This August marks 25 years of Temporary Assistance for Needy Families (TANF), a key economic support program to help families with children who have very low incomes. Economic security programs like TANF are crucial for children’s healthy well-being; they raise family income, reduce child poverty, and help improve children’s outcomes across the entire span of their lives. Yet TANF’s current reach and impact is limited by a history of policy choices rooted in racism, and the program must be strengthened to fight for racial justice and help families afford essentials like housing, utilities, diapers, cold medication, school supplies, and other necessities.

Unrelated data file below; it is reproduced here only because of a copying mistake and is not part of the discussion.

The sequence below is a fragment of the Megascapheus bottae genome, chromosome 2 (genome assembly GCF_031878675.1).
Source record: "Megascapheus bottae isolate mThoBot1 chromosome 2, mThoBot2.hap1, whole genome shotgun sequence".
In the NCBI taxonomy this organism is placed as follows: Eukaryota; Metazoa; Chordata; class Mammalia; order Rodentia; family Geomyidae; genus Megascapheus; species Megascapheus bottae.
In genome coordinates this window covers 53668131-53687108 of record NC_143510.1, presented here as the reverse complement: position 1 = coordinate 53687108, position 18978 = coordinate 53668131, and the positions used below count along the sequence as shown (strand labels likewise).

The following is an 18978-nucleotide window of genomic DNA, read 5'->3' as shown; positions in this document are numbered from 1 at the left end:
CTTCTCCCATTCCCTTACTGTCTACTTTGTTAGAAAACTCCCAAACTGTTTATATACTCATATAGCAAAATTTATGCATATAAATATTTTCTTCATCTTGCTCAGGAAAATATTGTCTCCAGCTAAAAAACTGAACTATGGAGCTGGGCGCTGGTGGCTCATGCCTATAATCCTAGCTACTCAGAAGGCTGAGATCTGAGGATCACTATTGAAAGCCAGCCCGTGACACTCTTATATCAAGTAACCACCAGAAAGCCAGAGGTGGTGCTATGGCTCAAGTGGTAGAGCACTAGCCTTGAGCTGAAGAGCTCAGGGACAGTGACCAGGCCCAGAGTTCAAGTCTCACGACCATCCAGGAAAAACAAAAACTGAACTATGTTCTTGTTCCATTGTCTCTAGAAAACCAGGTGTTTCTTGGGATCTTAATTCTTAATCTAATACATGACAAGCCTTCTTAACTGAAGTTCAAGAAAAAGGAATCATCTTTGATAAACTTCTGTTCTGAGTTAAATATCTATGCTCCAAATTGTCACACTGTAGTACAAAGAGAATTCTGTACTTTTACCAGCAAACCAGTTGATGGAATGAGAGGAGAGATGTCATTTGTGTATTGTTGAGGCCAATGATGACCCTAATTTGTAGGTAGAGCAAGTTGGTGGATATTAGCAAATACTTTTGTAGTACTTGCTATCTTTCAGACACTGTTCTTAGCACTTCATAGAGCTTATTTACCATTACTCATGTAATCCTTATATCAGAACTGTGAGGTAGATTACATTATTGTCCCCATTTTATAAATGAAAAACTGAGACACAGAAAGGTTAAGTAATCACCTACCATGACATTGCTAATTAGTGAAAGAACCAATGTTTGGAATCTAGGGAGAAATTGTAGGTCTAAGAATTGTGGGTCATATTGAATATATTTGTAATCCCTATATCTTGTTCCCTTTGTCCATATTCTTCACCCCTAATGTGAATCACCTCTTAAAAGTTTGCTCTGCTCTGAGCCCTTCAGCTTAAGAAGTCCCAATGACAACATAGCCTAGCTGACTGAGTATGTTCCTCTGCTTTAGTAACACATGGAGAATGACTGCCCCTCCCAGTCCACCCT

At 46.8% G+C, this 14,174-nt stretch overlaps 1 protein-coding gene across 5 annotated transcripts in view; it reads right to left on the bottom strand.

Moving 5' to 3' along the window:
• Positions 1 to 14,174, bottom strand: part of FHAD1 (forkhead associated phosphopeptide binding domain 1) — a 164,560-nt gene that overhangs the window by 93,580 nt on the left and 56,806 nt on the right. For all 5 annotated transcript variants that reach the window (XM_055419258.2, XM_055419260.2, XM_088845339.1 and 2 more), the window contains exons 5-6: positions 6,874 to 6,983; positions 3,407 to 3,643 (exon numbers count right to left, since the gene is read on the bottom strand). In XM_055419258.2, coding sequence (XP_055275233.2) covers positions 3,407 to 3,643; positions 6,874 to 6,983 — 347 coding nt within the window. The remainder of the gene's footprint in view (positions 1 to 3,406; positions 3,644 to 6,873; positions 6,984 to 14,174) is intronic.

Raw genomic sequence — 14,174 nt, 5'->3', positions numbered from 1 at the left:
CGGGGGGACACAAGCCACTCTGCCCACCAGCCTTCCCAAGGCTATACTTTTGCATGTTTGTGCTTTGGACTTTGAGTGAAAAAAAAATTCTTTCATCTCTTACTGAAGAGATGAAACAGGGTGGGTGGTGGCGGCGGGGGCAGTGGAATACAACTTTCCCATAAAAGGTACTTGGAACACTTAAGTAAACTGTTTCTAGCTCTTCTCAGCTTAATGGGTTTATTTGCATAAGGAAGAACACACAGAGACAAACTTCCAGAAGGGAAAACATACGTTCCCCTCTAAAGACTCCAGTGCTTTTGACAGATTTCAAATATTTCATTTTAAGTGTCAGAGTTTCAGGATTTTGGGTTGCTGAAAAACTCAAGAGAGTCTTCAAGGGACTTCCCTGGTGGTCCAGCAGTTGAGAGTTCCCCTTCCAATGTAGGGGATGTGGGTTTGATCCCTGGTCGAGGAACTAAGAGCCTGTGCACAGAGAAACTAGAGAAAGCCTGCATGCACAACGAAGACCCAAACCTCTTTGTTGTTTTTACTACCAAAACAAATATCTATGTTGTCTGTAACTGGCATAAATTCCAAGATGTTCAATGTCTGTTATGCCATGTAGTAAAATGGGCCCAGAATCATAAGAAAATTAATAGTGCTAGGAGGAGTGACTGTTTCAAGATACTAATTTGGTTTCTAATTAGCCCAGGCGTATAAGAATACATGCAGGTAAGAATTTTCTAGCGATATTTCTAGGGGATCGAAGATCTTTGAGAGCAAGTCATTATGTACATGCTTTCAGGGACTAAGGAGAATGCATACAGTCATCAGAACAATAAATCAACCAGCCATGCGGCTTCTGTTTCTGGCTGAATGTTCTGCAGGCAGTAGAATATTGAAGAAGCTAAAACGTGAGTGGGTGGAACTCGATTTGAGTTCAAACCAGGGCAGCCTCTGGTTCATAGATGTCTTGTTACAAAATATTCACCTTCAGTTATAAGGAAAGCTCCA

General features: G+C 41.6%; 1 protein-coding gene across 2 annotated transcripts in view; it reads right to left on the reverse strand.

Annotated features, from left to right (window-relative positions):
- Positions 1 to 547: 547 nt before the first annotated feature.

Finding a path forward to strengthen TANF requires a critical examination of its history and the way this history has set the course of current policy and implementation. A new brief by CDF walks through this past, explores current policies, and discusses proposals to re-envision TANF as a more just and equitable program in service of our children.
The four main purposes describing TANF’s goals is long on ideas like “ending dependence” and short on ideals like dignity, respect, and pursuing economic and racial justice. What would it mean for children if TANF were transformed to guarantee robust investment in children and families, value the dignity of each child, and support families in whatever form they take? Read more to find out.